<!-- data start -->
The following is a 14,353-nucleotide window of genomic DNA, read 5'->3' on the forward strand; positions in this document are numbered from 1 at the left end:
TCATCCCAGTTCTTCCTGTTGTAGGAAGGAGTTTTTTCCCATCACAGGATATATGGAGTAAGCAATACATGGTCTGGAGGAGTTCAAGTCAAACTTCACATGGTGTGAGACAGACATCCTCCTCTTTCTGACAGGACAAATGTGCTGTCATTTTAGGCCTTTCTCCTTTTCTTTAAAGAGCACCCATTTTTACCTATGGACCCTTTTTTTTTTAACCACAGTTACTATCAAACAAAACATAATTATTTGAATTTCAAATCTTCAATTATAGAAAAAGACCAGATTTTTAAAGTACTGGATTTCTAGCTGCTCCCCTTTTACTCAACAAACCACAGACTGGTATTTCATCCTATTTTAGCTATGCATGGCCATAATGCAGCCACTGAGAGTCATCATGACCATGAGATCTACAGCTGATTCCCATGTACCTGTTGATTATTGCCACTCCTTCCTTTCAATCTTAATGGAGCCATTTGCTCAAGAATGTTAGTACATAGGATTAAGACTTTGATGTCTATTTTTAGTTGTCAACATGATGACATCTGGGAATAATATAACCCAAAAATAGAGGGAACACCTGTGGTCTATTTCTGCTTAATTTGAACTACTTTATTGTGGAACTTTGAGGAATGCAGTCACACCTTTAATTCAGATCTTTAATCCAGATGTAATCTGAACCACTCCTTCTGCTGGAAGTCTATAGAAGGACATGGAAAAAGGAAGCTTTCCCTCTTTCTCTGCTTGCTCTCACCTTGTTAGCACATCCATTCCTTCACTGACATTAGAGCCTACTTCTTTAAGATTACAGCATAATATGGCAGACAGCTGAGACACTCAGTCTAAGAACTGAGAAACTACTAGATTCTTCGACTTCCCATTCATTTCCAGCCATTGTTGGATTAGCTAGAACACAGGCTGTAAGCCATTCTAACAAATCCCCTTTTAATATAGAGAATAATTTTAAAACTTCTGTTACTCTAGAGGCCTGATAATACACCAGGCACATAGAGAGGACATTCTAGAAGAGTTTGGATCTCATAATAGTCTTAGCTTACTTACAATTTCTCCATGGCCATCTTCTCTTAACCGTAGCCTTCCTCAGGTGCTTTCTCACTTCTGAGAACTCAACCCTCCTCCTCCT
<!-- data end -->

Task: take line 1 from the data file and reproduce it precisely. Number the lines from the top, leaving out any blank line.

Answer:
The following is a 14,353-nucleotide window of genomic DNA, read 5'->3' on the forward strand; positions in this document are numbered from 1 at the left end: